The women behind the Egyptian candidates

Mohamad Mursi's wife and daughter

Wives of the Egyptian candidates ‘To appear or not to appear’

By Iqbal Tamimi

In the midst of the Egyptian presidential
race, all candidates pledged to voters that there will be no ‘first lady’ that
will influence the decision making in Egypt as was the case during the reigns
of former presidents Anwar Sadat and Hosni Mubarak. It seems the influence of
women on their husbands is worrying the Egyptians, but who blames them after
the Arab revolutions exposure of the influence of women such as Layla
Trabulsi and Suzan Mubarak on their leading husbands.

{jcomments on} Dr. Alia Khalil wife of Dr. Abdel Moneim Abul Fotouh, the Islamic candidate

Dr. Abdel Moneim Abul Fotouh, was
the first Islamic candidate to allow his wife, Dr. Alia Khalil, to appear on a
talk show and talk to the people through the media. She appeared on television with
three of their children and their granddaughter. Dr Alia talked about her
family and how much they suffered when her husband was detained several times during
Mubarak’s reign. As expected of candidate’s wives, she talked about family
values and that she allows her children (three sons and three daughters) to go
to the movies and to watch films that she personally choose for them to watch,
as well as allowing them to accompany their friends to public places, while her
condition is maintaining traditions. It seems she was sending signals of being
in control in the family, showing the role model of the Islamic moderate family
where women take good care of the upbringing of their children and watch over
them, while their husbands are left to focus on their aspirations and bigger
issues.Siham Najm

On the other hand, the Islamic
candidate, Dr. Muhammad Salim Al-Awa, became extremely angry when a female
anchor mentioned the name of his wife, Mrs. Amani Ashmawi, asking him about his
wife’s possible role should he won the elections. I believe his reaction has
mirror imaged the reaction of Hilary Clinton when she was asked about her
husband’s role during a town hall meeting in Kinshasa, in the Democratic
Republic of Congo. Hillary Clinton reacted angrily when a translator misunderstood
a question asked by a Congolese student and translated his question to mean
“What does Mr. Clinton think about the Chinese loan?” US Secretary of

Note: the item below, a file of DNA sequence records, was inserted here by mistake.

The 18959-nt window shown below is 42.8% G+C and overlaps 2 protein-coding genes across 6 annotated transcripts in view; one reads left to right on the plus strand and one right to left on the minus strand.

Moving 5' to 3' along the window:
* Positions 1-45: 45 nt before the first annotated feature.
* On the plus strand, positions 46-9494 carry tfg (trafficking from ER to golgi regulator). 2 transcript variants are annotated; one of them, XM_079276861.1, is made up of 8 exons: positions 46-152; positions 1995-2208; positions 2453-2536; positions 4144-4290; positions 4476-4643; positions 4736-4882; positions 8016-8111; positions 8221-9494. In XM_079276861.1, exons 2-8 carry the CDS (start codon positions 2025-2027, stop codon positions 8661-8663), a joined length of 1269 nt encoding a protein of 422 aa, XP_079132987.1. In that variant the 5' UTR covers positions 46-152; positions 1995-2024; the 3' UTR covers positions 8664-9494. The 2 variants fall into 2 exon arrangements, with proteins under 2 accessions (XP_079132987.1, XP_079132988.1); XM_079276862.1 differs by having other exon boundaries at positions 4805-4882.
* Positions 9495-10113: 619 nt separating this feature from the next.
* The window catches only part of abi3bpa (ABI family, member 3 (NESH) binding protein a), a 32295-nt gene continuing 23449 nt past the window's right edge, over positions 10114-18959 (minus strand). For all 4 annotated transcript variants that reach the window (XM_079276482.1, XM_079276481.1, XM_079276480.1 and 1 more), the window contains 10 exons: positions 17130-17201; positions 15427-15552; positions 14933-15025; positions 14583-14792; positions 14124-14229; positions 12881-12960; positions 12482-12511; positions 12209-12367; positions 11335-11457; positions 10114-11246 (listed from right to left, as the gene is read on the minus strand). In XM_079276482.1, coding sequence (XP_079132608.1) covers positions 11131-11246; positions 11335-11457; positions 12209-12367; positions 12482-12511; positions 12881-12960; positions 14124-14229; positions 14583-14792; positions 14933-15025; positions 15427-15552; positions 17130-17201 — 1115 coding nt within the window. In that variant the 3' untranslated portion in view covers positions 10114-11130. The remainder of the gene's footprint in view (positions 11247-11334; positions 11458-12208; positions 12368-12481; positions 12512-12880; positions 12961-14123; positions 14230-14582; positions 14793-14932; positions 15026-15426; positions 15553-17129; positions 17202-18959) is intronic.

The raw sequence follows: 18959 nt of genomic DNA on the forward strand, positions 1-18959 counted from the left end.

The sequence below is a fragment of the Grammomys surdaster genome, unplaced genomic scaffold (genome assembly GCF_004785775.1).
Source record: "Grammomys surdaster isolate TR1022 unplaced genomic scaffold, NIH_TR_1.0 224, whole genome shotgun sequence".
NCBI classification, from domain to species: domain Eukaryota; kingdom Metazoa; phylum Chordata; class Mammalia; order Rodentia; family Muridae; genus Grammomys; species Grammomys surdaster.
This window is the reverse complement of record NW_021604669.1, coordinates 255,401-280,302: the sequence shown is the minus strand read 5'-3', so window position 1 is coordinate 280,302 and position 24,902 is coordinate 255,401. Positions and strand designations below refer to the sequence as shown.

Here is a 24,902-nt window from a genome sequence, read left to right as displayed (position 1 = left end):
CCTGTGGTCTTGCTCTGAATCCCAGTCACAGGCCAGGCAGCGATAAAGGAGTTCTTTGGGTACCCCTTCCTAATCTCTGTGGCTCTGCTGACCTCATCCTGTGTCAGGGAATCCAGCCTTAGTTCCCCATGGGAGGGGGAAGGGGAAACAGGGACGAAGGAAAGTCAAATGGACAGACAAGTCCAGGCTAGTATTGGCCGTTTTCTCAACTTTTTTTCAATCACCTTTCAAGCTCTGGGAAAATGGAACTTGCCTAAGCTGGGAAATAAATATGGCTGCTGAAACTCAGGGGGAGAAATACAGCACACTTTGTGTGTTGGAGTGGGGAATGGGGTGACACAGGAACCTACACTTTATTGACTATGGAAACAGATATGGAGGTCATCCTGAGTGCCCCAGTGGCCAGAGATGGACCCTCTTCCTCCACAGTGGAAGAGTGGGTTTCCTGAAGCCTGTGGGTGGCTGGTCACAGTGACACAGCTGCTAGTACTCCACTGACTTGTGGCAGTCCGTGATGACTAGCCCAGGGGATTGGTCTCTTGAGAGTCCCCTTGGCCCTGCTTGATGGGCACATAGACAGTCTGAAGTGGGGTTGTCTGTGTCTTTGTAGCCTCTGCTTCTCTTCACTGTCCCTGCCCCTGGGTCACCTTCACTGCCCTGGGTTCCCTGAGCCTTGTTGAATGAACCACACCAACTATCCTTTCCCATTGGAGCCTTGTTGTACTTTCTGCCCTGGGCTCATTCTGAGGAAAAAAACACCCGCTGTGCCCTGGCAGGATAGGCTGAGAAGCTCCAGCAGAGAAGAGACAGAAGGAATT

State Hillary Clinton, responded angrily saying, “You want me to tell you
what my husband thinks? My husband is not the Secretary of State. I am.

The candidate of the ‘Islamic Brotherhood’
spoke briefly about his wife without mentioning her name, he only said that she
is his cousin, and that he got married to the woman he wanted, without
referring to any other details. It seems he was attempting to adhere to the
traditions of the Brotherhood group which considers the wives a ‘red line’, and
does not allow women to have full membership, despite the demise of the claimed
‘security threat’, which they used to claim to justify the male domination of
the group before of the fall of the Mubarak regime. Amani Ashmawi

According to the Egyptian newspaper ‘Albadeel’ , al-Awa and Mursi, both
refused a request by ‘Radio Egypt’ to interview their wives, although press
reports quoted them confirming their rejection of the ‘First Lady’ title.

Olfat elSahli and her husbandUnlike other candidate’s wives, Olfat elSahli, the wife of candidate
Hisham Bastawisi was the first wife of a candidate to talk to the media and not
shy from the lights. She even talked about her husband’s democratic attitude at
home, and that he did not intervene in their children’s educational or career
choices. She expressed how proud of his dignity and integrity she is,
especially when those tributes nearly cost him his life when he suffered a
severe heart attack in 2006, after hearing the decision to try him before a court
as a punishment for him for daring to talk openly about corruption and the fraud that took place during the parliamentary elections of 2005.

As for Mrs. Leila Badawi, Amr Moussa’s wife, she seemed qualified to play
the social and cultural role that fit the aristocrats, since she took over the
management of the cooperative for housing the diplomats. She might have helped
her husband by earning more votes if she considered caring about more than
three hundred thousand marginalized communities and slums scattered around
Cairo and other major cities in Egypt. Those slums are sheltering almost
seventeen million people, living in inhumane conditions.

Siham Najm, the accountant and
the wife of candidate Hamdeen Sabahi, who is also interested in the social and
civil activities, believes that her husband is capable of winning the
elections.

Regardless whether the
candidate’s wives were called first ladies or not, or talked to the media or
kept a low profile, upon instructions by their husbands or by choice, we all know that the wives
of the politicians in the Arab region are the ones who are in control, they
drive and lead even when they seem to be setting in the back seat.

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